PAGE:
I grew up in South Essex in England in the 1950s, on the north bank of the Thames estuary. The first homes I lived in were built right after World War II to accommodate refugees from the bombed-out communities in east London.
After the war, the region went back to refining oil, manufacturing petrochemicals, building cars, making paper, importing goods from Britain’s shrinking Empire, processing liquid natural gas imported from North Africa and making cement. The area was an industrial and logistical Nirvana. Our neighbors worked for Ford, Shell Oil, Thames Board Mills and Blue Circle Cement.
It was a solidly blue-collar community where everyone earned their living from heavy industry. When we saw Ford workers painting their houses, we knew, even without reading the paper, that their two-year contract was being renegotiated and the unions were using the leverage of a strike to get the best deal.
Then and now
Today the docks are gone, replaced by a massive development of offices, shops, apartments and townhouses. Canary Wharf is London’s newest financial center. Freight is now handled primarily in containers through Felixstowe, a port on the North Sea that in the 1950s sheltered fishing trawlers.
The Ford works no longer smelts iron ore in a turnkey manufacturing operation. It assembles cars using parts that arrive from Liverpool, Wales, Belgium and Germany. It employs only about 10 percent of the people it did in 1950. Now the limestone quarries being used to feed the cement works in 1950 are a massive shopping center, drawing shoppers from all over South East England. The oil refineries, chemical plants and petro-product terminals all employ a fraction of the people that they did in 1950.
You could write a similar history of industrial decline in northeast Illinois and northwest Indiana. But in South Essex you do not find the community devastation seen in East Chicago, Gary, Hammond and Whiting. Instead the entire region has retooled itself to meet the needs of the service industry.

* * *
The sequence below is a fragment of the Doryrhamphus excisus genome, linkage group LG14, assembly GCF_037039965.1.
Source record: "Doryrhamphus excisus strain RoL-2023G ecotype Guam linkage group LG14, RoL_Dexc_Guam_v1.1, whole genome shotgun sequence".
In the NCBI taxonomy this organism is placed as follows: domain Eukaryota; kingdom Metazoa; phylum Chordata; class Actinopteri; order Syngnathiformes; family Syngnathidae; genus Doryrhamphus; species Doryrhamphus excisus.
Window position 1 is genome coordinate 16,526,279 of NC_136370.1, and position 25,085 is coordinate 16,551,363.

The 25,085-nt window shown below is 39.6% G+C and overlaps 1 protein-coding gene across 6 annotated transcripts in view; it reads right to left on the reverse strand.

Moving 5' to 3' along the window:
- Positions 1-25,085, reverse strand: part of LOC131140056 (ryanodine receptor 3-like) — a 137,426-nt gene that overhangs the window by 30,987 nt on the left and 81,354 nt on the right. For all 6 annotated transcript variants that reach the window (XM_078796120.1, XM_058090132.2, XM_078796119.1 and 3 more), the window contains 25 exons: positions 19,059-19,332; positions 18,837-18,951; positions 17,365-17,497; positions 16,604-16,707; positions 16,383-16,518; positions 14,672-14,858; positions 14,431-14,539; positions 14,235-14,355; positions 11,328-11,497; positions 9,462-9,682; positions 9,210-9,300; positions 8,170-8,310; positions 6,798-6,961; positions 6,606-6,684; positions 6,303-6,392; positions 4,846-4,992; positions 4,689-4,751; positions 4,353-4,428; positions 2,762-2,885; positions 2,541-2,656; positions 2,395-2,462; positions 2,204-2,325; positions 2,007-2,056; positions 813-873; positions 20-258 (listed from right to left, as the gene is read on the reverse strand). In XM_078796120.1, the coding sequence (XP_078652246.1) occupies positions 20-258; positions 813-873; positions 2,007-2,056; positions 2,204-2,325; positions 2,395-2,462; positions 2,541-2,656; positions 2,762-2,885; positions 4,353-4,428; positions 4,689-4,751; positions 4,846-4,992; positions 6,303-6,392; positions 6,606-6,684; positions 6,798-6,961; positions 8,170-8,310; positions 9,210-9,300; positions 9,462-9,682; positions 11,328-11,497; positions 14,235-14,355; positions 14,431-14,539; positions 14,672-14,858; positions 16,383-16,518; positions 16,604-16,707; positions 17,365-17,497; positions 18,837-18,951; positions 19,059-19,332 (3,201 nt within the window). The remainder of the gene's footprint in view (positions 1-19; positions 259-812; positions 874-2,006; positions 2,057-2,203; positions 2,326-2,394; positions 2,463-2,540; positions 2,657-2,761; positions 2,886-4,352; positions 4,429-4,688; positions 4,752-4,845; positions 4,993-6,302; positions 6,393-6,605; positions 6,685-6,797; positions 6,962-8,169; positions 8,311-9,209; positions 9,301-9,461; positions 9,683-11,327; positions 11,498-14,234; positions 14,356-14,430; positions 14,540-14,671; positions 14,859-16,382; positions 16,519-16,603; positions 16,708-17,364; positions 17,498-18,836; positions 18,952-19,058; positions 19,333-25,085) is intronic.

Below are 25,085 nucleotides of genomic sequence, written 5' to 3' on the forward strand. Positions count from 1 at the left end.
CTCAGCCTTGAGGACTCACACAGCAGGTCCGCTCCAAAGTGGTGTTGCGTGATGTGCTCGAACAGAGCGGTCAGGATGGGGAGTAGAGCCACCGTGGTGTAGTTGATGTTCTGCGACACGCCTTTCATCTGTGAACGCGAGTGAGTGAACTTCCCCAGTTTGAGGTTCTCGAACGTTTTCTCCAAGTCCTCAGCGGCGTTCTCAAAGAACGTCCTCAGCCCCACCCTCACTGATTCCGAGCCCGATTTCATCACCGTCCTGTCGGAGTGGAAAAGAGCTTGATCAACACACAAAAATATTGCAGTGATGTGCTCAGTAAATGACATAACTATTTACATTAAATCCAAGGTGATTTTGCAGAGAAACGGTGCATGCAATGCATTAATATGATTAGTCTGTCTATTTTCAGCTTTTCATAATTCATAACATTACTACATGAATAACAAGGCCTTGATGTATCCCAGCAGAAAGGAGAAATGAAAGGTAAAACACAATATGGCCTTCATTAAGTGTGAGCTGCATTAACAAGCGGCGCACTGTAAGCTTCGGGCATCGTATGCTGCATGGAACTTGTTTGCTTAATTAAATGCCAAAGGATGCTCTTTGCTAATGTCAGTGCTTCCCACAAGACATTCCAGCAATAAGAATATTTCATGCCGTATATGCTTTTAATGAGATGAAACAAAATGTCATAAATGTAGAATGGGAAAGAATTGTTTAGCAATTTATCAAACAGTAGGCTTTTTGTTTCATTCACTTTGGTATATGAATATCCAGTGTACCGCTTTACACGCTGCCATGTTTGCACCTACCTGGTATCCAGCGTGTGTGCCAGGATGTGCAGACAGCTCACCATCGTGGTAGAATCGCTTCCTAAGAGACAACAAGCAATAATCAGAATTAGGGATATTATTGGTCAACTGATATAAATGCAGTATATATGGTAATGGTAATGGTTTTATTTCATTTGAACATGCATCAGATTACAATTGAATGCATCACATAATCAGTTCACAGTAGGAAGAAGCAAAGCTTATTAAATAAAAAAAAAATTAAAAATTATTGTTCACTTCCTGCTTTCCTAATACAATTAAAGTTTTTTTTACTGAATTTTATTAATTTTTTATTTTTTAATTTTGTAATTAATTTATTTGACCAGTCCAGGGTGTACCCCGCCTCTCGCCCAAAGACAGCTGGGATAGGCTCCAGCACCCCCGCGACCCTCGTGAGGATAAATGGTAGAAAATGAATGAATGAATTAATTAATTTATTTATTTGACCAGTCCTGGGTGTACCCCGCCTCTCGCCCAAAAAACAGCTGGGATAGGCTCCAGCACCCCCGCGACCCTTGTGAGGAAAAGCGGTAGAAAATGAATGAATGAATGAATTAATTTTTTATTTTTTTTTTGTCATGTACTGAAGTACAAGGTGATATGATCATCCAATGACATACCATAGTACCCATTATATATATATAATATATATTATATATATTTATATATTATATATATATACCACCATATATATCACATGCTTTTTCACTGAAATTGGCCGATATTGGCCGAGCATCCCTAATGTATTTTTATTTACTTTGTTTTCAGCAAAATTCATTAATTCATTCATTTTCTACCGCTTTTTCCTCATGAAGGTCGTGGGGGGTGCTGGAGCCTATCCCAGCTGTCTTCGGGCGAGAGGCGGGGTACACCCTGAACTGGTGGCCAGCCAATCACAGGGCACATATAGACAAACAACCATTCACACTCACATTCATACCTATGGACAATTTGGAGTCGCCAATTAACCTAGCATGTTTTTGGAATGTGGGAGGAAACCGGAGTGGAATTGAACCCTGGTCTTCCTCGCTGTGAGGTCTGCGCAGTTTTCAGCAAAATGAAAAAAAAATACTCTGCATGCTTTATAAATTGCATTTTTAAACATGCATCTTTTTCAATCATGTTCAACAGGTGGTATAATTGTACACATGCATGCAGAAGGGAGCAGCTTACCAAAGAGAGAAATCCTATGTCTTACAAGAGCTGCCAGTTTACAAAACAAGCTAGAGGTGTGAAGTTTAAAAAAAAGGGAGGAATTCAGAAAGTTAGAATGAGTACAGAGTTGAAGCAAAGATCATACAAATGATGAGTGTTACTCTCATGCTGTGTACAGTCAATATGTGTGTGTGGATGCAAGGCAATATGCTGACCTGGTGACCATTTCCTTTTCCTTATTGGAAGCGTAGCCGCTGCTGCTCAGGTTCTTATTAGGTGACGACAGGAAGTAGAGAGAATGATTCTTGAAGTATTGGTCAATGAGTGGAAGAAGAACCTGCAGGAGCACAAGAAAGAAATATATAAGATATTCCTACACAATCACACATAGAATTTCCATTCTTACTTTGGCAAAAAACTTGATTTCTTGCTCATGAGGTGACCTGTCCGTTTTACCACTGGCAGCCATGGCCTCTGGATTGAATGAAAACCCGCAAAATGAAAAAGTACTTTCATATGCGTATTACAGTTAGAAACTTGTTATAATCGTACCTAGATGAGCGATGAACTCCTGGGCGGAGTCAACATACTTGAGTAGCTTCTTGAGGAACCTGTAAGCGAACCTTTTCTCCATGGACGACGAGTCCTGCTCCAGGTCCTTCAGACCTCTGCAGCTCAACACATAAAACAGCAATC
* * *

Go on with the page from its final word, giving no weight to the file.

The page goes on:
A labor monoculture
The very factors that made America so successful in the 19th and 20th centuries now make it difficult to reestablish economic expansion. Industrial growth centered on the creation of very specialized communities, often dominated by single families and companies. This concentrated the skills needed by the community. Successive generations followed one another into the same plants. Immigrants moved to growing towns and cities to meet the labor needs of expanding manufacturers. Many towns today suffer from skills sclerosis caused by that same specialization. The flexibility offered by the multiplicity of small communities has become a cat’s cradle of intersecting and duplicative municipal entities. Berrien County, Michigan with a population of only 162,000 has 49 distinct taxing jurisdictions.
In the 20th century, an array of federal housing regulations and subsidies fed the growth of the construction industry and the creation of suburbs. Compared to other developed countries, the US has a larger proportion of its population locked into owned property, property that is declining in value. Its vaunted labor mobility suffers as a result.
Companies slowed or stopped providing components of the welfare safety net after 1933 and many were acquired by larger businesses from out of state. As companies were closed, acquired or the founders moved on, that element in the “population” of a community (i.e. the closed or merged company) was denuded.
The way forward
In combination these two issues have diminished the commitment of many companies to the communities with which they originally grew. By identifying these challenges the path to economic growth becomes clear:
- Create new businesses that depend on the region’s natural strengths.
- Concentrate educational resources on developing excellence in the skills needed to support the region’s business.
- Develop collaborative regimes involving the government, the private sector and the local community to care for community issues.
- Encourage a more regional concentration on available strengths
- Unify elements of government to address 21st century needs.
- Innovate constantly to ensure that communities continue to leverage their strengths and develop appropriate skills.
The Midwest is not South Essex. When we see how communities in different countries and cultures have handled change, we should always ask ourselves “how?” and “why?” The answers can help us develop solutions to our own challenges.